The Pakistan Rangers date back to 1942 when British government established a similar police/military unit. After gaining independence and throughout the second part of the 20th century, the unit has been restructured, reshaped and renamed a couple of times. The Pakistan Rangers, as we know them today, were formed in the late 80s, as an answer to the growing riots in the province of Sindh. The unit was created to counter the riots and growing banditry in the province which was becoming rampant, while operating under the guidance of the Ministry of Interior. During the nineties the force was divided into two different units stationed in Punjab and Sindh.
Pakistan’s state structure is weak, riddled with corruption and crime. Increasing criminal and extremist activities are becoming serious problem for the security forces across the country. Over the years, the military provided security against these challenges. However, as the overall situation in the country is deteriorating, military check-points and blockades are no longer sufficient. Main hot-spots for criminal, terrorist and separatist activities in Pakistan are the provinces of Punjab and Sindh. In both of these provinces the Pakistan Rangers have proven invaluable, especially combating the ethnic conflicts in Karachi. One of the biggest failures of the Pakistani government is the lack of the overall Pakistani national identity, in other words the Pakistan state hasn’t been able to build a strong national identity through culture and education over the years.
According to the Ordinance 1959 the Pakistan Rangers were created to protect and maintain order in the border areas. Headquarters members as well as the Director General and other leading officers of the force are appointed by the federal government. The force is in charge of the following:
- Protecting individuals and property in the border areas
- Apprehending individuals who were unlawfully entering or leaving the country
- Organizing village defenses
- Preventing all types of smuggling
- Collecting intelligence and cooperating with the local police and other civil agencies
- The Pakistan Rangers are also obliged to assist the police force in fighting crime and reinforce police efforts in maintaining law and order in the region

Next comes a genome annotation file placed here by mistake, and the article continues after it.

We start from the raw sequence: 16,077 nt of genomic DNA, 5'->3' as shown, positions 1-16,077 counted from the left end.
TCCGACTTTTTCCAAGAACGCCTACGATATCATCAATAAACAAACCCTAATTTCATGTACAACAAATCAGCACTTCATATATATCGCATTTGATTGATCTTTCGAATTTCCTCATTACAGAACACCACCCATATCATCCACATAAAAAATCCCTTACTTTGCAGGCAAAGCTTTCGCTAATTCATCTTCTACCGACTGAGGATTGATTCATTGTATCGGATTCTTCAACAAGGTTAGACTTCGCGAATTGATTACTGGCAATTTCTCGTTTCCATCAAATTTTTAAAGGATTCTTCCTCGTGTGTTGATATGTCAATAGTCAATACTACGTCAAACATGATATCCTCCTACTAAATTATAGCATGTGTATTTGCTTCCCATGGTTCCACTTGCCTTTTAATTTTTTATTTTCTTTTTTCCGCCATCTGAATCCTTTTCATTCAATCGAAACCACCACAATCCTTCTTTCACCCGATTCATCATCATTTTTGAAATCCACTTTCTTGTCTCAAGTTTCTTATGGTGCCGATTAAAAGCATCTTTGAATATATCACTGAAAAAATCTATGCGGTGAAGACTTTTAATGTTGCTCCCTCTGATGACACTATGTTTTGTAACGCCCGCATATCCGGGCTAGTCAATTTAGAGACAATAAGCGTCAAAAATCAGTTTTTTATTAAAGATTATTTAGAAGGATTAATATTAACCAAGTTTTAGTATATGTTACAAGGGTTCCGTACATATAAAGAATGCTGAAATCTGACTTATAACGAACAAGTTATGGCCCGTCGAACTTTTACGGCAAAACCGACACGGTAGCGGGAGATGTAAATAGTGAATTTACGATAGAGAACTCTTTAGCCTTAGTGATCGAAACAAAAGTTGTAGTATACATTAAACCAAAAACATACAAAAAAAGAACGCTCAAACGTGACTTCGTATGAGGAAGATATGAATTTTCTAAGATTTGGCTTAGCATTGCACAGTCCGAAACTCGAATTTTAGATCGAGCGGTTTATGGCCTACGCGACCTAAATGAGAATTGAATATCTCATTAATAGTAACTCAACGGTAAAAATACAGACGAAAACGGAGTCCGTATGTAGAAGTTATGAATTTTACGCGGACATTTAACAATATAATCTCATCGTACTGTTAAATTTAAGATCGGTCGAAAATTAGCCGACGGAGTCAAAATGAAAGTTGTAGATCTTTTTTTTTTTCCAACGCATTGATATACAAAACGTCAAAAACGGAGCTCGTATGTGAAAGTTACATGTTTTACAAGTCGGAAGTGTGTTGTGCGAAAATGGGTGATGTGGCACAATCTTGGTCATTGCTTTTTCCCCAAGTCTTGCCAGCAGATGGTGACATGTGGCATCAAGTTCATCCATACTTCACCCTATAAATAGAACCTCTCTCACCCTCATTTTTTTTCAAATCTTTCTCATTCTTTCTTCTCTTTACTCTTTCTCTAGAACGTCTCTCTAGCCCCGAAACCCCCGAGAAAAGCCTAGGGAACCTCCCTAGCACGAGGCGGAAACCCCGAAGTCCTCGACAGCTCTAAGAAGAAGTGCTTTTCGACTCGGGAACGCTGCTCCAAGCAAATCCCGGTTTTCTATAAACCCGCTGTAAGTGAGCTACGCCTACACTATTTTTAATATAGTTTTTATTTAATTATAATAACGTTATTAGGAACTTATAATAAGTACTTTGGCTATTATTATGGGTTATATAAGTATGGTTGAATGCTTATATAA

Although the main task of the Pakistan Rangers is to protect the border with India (912km in Sindh and 1200km in Punjab), certain duties are also divided between the Punjab and the Sindh branches of the force. The Punjab Rangers can be employed on internal security duties in Gilgit, Islamabad Capital Territory, Tarbela, Rajanpur and Kashmore. While the Sindh branch of the force is in charge of patrolling and protecting the Indus river area, national highways, Katcha areas and hill areas where regular police forces cannot operate properly. The Rangers have also been a part of the international peacekeeping missions, mainly United Nations missions, which include: peacekeeping mission in Kosovo, Haiti, Cote d’Ivoire, Timor Leste and Sudan.
The force participated in Indo-Pakistan wars in 1965 and 1971, but the general purpose of the Pakistan Rangers is internal security. The force has around 40,000 personnel deployed in Punjab and Sindh, however, this may prove insufficient if the relations with India continue to deteriorate and if certain radical factions gain momentum in the country.
Even though the Rangers are following a military doctrine they are still classified as a paramilitary force. Beside the Pakistan Rangers, there are also Pakistan National Guard, Frontier Corps and other paramilitary forces employed in addition to the regular police forces to provide security. Country such is Pakistan needs units which can perform police duties but on a higher level. Paramilitary forces are often seen in countries which have a complex configuration in terms of geography, ethnicity, security and economy combined with a rather weak state apparatus.